Limbo

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“Limbo” is an accurate summary of my last few months. We started the official house hunt in mid-March, and after one failed house closing, one lost offer, and now an offer on a third we’re waiting on pins and needles. We’ve tried for a lake house with 2 acres, a hidden country property on ten acres with plenty of moles and farm cats to go around, and now a 1/4 acre house only a few houses away from our rental with a lovely yard for a suburban garden and plenty of space for some chickens.

We’ve spent the last two months, and even the months before that, being entirely unsure of our summer plans. We agonized all Christmas over how much to plant this year – do we risk losing a garden when we move, or just plant them all in planters (a more expensive and far less sustainable method for us)? The difficulty and frustration we had over the home meant so much more time finding comforts to solve our unhappiness rather than actually keeping up the garden and seedlings (read: we watched too much Netflix rather than having the discussions we needed to about what to do with the seedlings and start a fertilizing schedule). The stress sucks. But hey, if you’ve bought a house, then you know my pain. So what to do? Succumb to the stress and barely do house chores because you might be moving, so it can wait until a deep clean during the move? (So the spiders start building bigger webs in my basement…) Start thinking about moving boxes but get so depressed after perusing Realtor.com for 15 minutes and find nothing even close to being worth it? (Those boxes are empty…)

Being in limbo is a horrible feeling. Every decision about my home and my finances (can I buy a new work shirt this week for my new summer restaurant job, or should I save it for a new security system potentially in my future?) are tied to this homestead dream. Sometimes – no, most of the time – chasing this dream feels like dating as a teenager all over again – dragged around in the misery of puppy love, flirtations, the crushing denial of being distant and cool, flightiness, and unplanned, spontaneous meetings. So tonight, contemplating what to do if yet another house lets us down, I’ve decided to make a few decisions that keep my mind more rooted and to lower my anxiety throughout this process.

First, I’m going to make sure that I’m maintaining my house as best as I can despite the potential moving process. I have patches of spackling all around the house – time to actually touch up with paint and move on. The kitchen and bathroom deep cleaning? Still need to regularly happen. My cobweb-infested basement? Yup, time to unleash the vacuum. For me, a clean home keeps a clean mind – when we have gone to see homes and they are messy and cluttered, I totally feel the resulting anxiety from viewing cramped and unkempt spaces. Why should I continue to invite anxiety into my safe space at home simply by neglecting my work?

Secondly, time to tackle the projects I’ve been putting off that don’t depend on a house structure. Our bar cabinet has crooked hinges on one side, I have a pile of teacher to-do’s regarding long-range planning and concept plans, and I haven’t had a sewing project in ages. I have a stack of coupons ready for fabric purchases – time to attack Pinterest! We’ve been half-trying to introduce our cats to my mother-in-law’s cat, and without much success – time to hunker down and start positive associations and psychology work.

Third, I want to use the time I have to work on building my creativity and options for stress outlets. I’ve been meaning to write more on my blog, to start new sewing projects, and to find new ways to organize my small office creatively. Our library has a summer reading challenge and the reward is coupons for local businesses and a wealth of additional knowledge. My day times are now free for yoga, walks, or work in the backyard – or, better yet, time spent reading or sun-bathing in a new above-ground pool we splurged on this weekend from Target.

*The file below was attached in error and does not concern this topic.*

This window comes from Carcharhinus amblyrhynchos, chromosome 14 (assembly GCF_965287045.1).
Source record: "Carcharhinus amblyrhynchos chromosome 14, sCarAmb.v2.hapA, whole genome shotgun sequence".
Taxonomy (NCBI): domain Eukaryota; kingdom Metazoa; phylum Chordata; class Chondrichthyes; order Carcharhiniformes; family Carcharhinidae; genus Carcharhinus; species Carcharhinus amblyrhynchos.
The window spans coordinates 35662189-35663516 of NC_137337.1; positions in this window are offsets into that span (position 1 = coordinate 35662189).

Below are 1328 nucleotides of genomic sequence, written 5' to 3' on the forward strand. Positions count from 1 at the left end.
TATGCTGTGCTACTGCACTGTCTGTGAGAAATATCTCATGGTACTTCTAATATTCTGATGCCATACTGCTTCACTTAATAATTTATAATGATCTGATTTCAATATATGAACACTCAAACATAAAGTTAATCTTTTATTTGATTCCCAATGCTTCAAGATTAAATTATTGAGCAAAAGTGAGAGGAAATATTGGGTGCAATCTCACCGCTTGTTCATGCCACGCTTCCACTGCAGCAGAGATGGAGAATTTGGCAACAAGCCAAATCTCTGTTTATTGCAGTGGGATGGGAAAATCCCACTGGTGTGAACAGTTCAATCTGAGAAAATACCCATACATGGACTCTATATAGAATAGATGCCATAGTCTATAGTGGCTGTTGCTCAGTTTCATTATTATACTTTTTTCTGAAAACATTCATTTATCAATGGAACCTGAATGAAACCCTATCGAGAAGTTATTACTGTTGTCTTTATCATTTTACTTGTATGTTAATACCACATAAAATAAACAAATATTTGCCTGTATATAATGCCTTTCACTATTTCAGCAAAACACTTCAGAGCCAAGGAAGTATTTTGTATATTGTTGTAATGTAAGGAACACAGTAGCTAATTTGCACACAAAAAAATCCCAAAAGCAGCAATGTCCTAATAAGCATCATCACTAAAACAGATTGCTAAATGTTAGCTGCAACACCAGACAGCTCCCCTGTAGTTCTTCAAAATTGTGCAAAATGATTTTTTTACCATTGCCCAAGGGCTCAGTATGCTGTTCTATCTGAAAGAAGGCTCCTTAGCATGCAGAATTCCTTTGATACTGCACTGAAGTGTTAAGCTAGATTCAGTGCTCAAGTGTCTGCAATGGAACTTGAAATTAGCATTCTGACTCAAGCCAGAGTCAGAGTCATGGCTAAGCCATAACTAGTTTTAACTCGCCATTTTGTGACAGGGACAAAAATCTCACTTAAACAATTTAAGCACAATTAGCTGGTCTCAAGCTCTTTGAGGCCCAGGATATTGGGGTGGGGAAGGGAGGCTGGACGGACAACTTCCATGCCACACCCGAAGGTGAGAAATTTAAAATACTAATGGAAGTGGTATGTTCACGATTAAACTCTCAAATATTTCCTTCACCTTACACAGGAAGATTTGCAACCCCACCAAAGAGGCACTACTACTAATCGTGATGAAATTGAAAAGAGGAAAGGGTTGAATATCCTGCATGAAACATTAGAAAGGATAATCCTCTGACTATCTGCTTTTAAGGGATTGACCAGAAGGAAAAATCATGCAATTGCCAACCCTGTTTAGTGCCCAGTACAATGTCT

The point is that the house frustrations can’t be the reason for my summer grinding to a halt, my stress to be through the roof, or my home and possessions to be a jumbled mess. Life continues on, with or without a new 30-year loan, and it’s time to keep going along with it.

 

Summer Goals

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It hasn’t quite hit me yet – that the usual, daily grind has been postponed for a couple of months. Part of it has to do with my current misery – I’ve been coughing and sick for a couple of days now, coming to a head last night when I came down with a low fever and spent most of my evening huddled beneath blankets and binge-watching HBO. Tonight, I’m at least upright, and this time it’s binge-watching Hulu, but still – I’m not poolside, or even gardenside, by any means.

When I have unbooked time, I habitually create goals. Sometimes it’s just vacuuming and laundry, others it’s plant a whole garden. With two and a half months ahead of me, let’s see what I can do with the time and willpower I have.

1. Grow food!

With the homestead shopping spree still remaining that – shopping, not purchasing – we have piles of seedlings in our window sill with no destination. If we plant now, we’ll move without our seedlings (I joke that’s the only way to find “the” house – by planting the garden, we’ll jinx ourselves into finding the “one” the next day). We had hoped to have a plan by now, but to be honest, there isn’t one. I’m thinking we’ll go ahead and resort to what we did four years ago at our last house – a patio garden! It’s hardly sustainable, and goes against almost all of our hopes and dreams for improving soil, but growing in pots does provide homes for our seedlings and food for our table.

2. Finish my certificate.

For the last two summers, I’ve been working on levels I and II towards my Kodaly methodology certification – each level is offered for 5 hours graduate credit at Wichita State with a two week, ultra-intense course in the beginning of June. Since getting my level I, I have found a wonderful and satisfying new path with my teaching – a child-centered approach that uses folk songs from our student’s cultural traditions, all while enhancing their music literacy abilities to the fullest. This year will be my last of three levels to complete – which will bring me not only my status up to “Kodaly-certified teacher” but also my master’s degree status to “15 hours completed” – and this fall I’ll start in on the rest of my coursework to finish a master’s.